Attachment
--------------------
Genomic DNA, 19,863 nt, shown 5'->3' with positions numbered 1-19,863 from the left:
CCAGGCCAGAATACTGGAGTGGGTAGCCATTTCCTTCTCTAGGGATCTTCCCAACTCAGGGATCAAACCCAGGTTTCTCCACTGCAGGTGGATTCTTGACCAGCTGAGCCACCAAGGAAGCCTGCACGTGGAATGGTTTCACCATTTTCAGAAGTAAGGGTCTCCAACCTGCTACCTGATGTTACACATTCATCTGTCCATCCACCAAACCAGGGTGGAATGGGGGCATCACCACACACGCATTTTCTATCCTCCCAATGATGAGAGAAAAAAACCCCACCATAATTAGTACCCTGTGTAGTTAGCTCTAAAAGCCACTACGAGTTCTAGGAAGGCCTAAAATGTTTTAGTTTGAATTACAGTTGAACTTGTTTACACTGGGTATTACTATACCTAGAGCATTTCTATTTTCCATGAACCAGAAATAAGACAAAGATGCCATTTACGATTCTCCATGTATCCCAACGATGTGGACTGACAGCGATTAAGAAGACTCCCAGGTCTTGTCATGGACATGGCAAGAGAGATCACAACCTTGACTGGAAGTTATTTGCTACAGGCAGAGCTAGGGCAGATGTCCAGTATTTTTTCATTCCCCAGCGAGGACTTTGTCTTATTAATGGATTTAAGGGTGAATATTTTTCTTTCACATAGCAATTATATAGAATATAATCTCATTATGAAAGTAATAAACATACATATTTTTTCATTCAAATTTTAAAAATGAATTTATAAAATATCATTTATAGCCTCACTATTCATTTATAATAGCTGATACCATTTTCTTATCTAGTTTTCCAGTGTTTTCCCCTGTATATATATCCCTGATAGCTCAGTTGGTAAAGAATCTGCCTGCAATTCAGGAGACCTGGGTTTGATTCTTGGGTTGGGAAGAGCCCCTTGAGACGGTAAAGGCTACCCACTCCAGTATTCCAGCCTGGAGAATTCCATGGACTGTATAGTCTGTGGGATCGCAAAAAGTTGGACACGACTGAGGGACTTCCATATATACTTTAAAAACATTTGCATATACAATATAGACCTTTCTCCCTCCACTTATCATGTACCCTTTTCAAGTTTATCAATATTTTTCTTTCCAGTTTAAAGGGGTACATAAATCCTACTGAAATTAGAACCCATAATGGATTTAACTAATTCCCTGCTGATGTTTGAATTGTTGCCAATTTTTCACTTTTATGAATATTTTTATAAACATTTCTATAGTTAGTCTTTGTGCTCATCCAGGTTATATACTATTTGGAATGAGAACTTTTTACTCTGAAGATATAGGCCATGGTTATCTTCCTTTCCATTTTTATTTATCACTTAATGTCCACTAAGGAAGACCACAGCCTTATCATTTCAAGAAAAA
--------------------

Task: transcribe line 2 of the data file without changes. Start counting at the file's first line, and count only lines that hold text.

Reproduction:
CCAGGCCAGAATACTGGAGTGGGTAGCCATTTCCTTCTCTAGGGATCTTCCCAACTCAGGGATCAAACCCAGGTTTCTCCACTGCAGGTGGATTCTTGACCAGCTGAGCCACCAAGGAAGCCTGCACGTGGAATGGTTTCACCATTTTCAGAAGTAAGGGTCTCCAACCTGCTACCTGATGTTACACATTCATCTGTCCATCCACCAAACCAGGGTGGAATGGGGGCATCACCACACACGCATTTTCTATCCTCCCAATGATGAGAGAAAAAAACCCCACCATAATTAGTACCCTGTGTAGTTAGCTCTAAAAGCCACTACGAGTTCTAGGAAGGCCTAAAATGTTTTAGTTTGAATTACAGTTGAACTTGTTTACACTGGGTATTACTATACCTAGAGCATTTCTATTTTCCATGAACCAGAAATAAGACAAAGATGCCATTTACGATTCTCCATGTATCCCAACGATGTGGACTGACAGCGATTAAGAAGACTCCCAGGTCTTGTCATGGACATGGCAAGAGAGATCACAACCTTGACTGGAAGTTATTTGCTACAGGCAGAGCTAGGGCAGATGTCCAGTATTTTTTCATTCCCCAGCGAGGACTTTGTCTTATTAATGGATTTAAGGGTGAATATTTTTCTTTCACATAGCAATTATATAGAATATAATCTCATTATGAAAGTAATAAACATACATATTTTTTCATTCAAATTTTAAAAATGAATTTATAAAATATCATTTATAGCCTCACTATTCATTTATAATAGCTGATACCATTTTCTTATCTAGTTTTCCAGTGTTTTCCCCTGTATATATATCCCTGATAGCTCAGTTGGTAAAGAATCTGCCTGCAATTCAGGAGACCTGGGTTTGATTCTTGGGTTGGGAAGAGCCCCTTGAGACGGTAAAGGCTACCCACTCCAGTATTCCAGCCTGGAGAATTCCATGGACTGTATAGTCTGTGGGATCGCAAAAAGTTGGACACGACTGAGGGACTTCCATATATACTTTAAAAACATTTGCATATACAATATAGACCTTTCTCCCTCCACTTATCATGTACCCTTTTCAAGTTTATCAATATTTTTCTTTCCAGTTTAAAGGGGTACATAAATCCTACTGAAATTAGAACCCATAATGGATTTAACTAATTCCCTGCTGATGTTTGAATTGTTGCCAATTTTTCACTTTTATGAATATTTTTATAAACATTTCTATAGTTAGTCTTTGTGCTCATCCAGGTTATATACTATTTGGAATGAGAACTTTTTACTCTGAAGATATAGGCCATGGTTATCTTCCTTTCCATTTTTATTTATCACTTAATGTCCACTAAGGAAGACCACAGCCTTATCATTTCAAGAAAAA